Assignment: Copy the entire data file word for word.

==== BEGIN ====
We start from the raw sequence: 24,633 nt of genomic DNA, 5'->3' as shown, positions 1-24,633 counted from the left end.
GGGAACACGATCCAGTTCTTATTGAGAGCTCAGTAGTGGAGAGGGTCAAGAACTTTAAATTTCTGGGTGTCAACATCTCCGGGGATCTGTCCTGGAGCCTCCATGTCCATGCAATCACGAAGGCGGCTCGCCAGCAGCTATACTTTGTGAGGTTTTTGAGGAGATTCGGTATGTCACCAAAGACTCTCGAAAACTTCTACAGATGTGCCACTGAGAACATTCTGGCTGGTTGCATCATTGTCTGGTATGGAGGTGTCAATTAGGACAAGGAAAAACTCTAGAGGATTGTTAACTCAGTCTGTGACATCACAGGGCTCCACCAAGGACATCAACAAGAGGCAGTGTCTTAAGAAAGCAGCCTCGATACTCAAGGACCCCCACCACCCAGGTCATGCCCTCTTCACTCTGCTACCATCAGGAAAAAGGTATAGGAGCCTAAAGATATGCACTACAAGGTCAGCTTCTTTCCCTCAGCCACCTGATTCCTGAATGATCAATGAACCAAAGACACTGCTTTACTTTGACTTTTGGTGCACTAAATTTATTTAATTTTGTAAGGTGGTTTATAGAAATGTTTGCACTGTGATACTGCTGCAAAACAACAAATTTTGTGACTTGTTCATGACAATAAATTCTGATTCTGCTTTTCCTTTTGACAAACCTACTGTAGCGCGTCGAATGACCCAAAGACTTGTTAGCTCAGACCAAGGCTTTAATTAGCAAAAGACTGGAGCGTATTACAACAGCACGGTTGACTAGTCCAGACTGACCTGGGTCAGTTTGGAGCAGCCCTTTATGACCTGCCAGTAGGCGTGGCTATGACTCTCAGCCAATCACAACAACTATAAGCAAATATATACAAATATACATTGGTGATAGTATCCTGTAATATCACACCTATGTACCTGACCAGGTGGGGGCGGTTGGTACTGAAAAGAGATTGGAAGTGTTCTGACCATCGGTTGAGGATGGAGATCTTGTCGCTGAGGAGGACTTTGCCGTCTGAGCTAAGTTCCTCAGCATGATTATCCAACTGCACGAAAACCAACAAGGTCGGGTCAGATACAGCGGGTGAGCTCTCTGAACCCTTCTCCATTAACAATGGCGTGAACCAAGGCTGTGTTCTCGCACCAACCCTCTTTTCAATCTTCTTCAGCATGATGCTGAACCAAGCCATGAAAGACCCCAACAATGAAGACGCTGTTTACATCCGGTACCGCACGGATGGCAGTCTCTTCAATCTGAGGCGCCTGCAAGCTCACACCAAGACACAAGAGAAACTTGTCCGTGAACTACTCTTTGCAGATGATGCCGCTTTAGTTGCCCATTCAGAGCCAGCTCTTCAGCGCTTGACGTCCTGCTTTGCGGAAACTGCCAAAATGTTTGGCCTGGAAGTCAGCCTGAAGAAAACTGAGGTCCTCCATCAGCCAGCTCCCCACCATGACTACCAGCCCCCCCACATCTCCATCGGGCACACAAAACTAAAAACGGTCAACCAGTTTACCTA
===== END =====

We start from the raw sequence: 24,633 nt of genomic DNA, 5'->3' as shown, positions 1-24,633 counted from the left end.
GGGAACACGATCCAGTTCTTATTGAGAGCTCAGTAGTGGAGAGGGTCAAGAACTTTAAATTTCTGGGTGTCAACATCTCCGGGGATCTGTCCTGGAGCCTCCATGTCCATGCAATCACGAAGGCGGCTCGCCAGCAGCTATACTTTGTGAGGTTTTTGAGGAGATTCGGTATGTCACCAAAGACTCTCGAAAACTTCTACAGATGTGCCACTGAGAACATTCTGGCTGGTTGCATCATTGTCTGGTATGGAGGTGTCAATTAGGACAAGGAAAAACTCTAGAGGATTGTTAACTCAGTCTGTGACATCACAGGGCTCCACCAAGGACATCAACAAGAGGCAGTGTCTTAAGAAAGCAGCCTCGATACTCAAGGACCCCCACCACCCAGGTCATGCCCTCTTCACTCTGCTACCATCAGGAAAAAGGTATAGGAGCCTAAAGATATGCACTACAAGGTCAGCTTCTTTCCCTCAGCCACCTGATTCCTGAATGATCAATGAACCAAAGACACTGCTTTACTTTGACTTTTGGTGCACTAAATTTATTTAATTTTGTAAGGTGGTTTATAGAAATGTTTGCACTGTGATACTGCTGCAAAACAACAAATTTTGTGACTTGTTCATGACAATAAATTCTGATTCTGCTTTTCCTTTTGACAAACCTACTGTAGCGCGTCGAATGACCCAAAGACTTGTTAGCTCAGACCAAGGCTTTAATTAGCAAAAGACTGGAGCGTATTACAACAGCACGGTTGACTAGTCCAGACTGACCTGGGTCAGTTTGGAGCAGCCCTTTATGACCTGCCAGTAGGCGTGGCTATGACTCTCAGCCAATCACAACAACTATAAGCAAATATATACAAATATACATTGGTGATAGTATCCTGTAATATCACACCTATGTACCTGACCAGGTGGGGGCGGTTGGTACTGAAAAGAGATTGGAAGTGTTCTGACCATCGGTTGAGGATGGAGATCTTGTCGCTGAGGAGGACTTTGCCGTCTGAGCTAAGTTCCTCAGCATGATTATCCAACTGCACGAAAACCAACAAGGTCGGGTCAGATACAGCGGGTGAGCTCTCTGAACCCTTCTCCATTAACAATGGCGTGAACCAAGGCTGTGTTCTCGCACCAACCCTCTTTTCAATCTTCTTCAGCATGATGCTGAACCAAGCCATGAAAGACCCCAACAATGAAGACGCTGTTTACATCCGGTACCGCACGGATGGCAGTCTCTTCAATCTGAGGCGCCTGCAAGCTCACACCAAGACACAAGAGAAACTTGTCCGTGAACTACTCTTTGCAGATGATGCCGCTTTAGTTGCCCATTCAGAGCCAGCTCTTCAGCGCTTGACGTCCTGCTTTGCGGAAACTGCCAAAATGTTTGGCCTGGAAGTCAGCCTGAAGAAAACTGAGGTCCTCCATCAGCCAGCTCCCCACCATGACTACCAGCCCCCCCACATCTCCATCGGGCACACAAAACTAAAAACGGTCAACCAGTTTACCTA